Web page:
Date of Award


Document Type


First Advisor

David VanderZwaag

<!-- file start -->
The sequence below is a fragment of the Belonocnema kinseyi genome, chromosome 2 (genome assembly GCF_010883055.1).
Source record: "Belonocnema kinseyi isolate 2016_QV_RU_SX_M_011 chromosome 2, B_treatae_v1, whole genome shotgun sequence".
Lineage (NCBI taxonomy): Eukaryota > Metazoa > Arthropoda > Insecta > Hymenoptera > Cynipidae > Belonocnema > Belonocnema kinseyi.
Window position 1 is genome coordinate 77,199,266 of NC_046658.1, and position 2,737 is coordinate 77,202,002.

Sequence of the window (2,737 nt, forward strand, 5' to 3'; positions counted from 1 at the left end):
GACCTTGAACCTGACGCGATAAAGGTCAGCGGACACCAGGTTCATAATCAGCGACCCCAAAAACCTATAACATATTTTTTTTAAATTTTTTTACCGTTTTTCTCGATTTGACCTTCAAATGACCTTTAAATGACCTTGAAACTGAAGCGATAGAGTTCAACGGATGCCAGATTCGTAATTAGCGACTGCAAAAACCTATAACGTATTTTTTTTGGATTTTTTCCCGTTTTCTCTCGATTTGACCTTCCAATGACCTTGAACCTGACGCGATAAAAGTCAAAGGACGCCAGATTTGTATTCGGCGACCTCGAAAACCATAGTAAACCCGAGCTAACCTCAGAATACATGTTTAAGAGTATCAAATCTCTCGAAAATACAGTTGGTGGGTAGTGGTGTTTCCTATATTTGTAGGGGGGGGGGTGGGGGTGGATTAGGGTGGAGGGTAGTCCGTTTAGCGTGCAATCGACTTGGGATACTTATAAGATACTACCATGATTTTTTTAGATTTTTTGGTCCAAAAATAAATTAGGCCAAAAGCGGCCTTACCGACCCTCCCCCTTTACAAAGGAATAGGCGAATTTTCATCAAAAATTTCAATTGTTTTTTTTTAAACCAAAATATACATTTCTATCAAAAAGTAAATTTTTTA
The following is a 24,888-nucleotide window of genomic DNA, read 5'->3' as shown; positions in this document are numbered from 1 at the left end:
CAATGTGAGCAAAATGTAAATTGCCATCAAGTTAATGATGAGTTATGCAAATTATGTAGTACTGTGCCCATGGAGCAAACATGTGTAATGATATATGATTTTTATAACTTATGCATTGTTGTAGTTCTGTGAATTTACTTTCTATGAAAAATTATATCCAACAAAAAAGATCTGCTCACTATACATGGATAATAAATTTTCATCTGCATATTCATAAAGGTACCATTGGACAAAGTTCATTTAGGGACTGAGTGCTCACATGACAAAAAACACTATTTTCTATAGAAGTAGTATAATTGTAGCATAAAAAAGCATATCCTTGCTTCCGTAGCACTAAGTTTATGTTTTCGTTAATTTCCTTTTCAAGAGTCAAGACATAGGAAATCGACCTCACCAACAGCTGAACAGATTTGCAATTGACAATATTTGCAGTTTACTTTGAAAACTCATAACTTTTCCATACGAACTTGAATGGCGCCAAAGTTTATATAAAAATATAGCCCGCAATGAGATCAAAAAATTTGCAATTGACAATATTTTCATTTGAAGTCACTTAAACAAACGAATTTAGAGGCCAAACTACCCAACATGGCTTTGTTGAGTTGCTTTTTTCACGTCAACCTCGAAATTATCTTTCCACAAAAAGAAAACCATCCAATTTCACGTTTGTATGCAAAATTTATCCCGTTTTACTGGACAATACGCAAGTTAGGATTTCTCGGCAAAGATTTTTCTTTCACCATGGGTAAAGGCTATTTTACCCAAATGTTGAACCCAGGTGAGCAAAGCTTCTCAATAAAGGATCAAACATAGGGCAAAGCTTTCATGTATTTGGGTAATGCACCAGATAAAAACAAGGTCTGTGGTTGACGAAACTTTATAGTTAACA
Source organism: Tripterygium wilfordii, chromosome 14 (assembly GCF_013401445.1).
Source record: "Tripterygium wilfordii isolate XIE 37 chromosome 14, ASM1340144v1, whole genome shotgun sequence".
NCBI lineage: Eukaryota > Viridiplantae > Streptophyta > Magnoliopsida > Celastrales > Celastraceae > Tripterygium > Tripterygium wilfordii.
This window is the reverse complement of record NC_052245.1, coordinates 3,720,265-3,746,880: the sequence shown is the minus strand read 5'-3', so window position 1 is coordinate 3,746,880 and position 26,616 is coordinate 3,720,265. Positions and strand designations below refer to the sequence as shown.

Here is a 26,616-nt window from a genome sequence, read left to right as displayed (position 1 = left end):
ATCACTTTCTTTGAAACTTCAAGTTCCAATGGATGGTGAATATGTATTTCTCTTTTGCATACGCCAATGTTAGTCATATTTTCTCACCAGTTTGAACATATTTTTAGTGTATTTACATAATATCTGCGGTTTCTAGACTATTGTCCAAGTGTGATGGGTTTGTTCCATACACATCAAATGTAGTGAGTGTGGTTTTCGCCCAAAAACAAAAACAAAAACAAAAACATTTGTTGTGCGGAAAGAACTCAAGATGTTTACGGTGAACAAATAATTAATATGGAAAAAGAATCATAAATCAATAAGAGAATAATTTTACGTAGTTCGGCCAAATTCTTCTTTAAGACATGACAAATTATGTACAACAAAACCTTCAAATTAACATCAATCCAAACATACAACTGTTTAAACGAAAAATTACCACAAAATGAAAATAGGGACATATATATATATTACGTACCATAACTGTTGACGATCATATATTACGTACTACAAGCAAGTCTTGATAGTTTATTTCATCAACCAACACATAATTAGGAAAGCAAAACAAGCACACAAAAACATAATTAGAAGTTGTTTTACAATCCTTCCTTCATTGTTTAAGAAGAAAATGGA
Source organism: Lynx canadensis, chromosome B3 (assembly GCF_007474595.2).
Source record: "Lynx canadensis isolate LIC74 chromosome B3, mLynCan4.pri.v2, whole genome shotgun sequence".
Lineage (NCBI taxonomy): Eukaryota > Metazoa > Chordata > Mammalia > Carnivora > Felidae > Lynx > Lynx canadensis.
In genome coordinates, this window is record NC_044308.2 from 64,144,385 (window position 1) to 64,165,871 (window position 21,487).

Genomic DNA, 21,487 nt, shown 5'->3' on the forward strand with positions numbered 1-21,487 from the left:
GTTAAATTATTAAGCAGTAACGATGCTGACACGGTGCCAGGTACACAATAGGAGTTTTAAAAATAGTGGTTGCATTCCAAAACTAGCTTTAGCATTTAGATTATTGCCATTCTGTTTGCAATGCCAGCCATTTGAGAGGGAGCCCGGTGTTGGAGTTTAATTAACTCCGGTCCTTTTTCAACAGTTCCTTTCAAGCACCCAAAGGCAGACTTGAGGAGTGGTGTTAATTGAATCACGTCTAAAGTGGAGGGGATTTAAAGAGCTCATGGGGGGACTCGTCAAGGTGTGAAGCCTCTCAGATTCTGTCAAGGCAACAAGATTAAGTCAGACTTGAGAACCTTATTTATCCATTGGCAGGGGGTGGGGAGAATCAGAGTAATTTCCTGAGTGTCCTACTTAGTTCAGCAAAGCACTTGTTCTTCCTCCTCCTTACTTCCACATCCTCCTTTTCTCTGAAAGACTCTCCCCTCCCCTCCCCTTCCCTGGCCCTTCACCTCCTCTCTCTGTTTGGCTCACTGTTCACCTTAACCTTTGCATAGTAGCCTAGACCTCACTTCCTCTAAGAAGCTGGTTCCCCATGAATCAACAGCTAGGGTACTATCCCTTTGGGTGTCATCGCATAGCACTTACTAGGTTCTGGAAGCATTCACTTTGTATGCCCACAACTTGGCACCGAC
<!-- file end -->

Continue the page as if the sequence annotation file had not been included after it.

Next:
Unless subjected to skeptical and conscious scrutiny, environmentally-friendly ocean energy technologies can become Trojan machines of social inequity due to the subtle re-organizing influences of technologies on culture and the society. Environmental laws that promote or regulate ocean energy technologies can act as Trojan legal regimes in the absence of a framework for assessing and anticipating their adverse impacts on social justice. Environmental justice is inadequate for this task, so an alternative framework is proposed: ecological social justice, drawn from the Third Worlds perspective of sustainable development as equitable sharing. Though overshadowed by the prevalent notion of sustainable development as limits to growth, a review of international environmental law shows that the ideas of equitable sharing have persisted, underpinning demands for more equitable distribution of resources and environmental amenities, greater public participation in decision-making, and special attention in favor of specified social groups. Beginning with the critiques of environmental justice and then drawing upon a substantivist view of the role of the Economy as an ecological link between Society and Nature, a sketch of ecological social justice is drawn. The assessment of whether specific legal regimes or their implementation promote or hinder social justice revolve around three focal points: distribution, recognition, and participation, and pay special attention to the role of culture and power in society. The assessment also incorporates and emphasizes the local conception of social justice in order to remain true to its ecological character. To demonstrate, the paper conducts detailed case studies of the Philippines. The 1987 Constitution established a right to environment as a result of the historical evolution of a constitutional policy of promoting social justice, This caused Philippine environmental and ocean resource laws to incorporate provisions that promote ecological social justice. Analysis of Philippine ocean environment and energy laws and two internationally-recognized ocean energy projects reveals insights into how even the most environmentally-friendly but complex technologies can lead to domination and oppression, and how guiding ideals of equitable sharing at the local levels can lead to more socially-just solutions.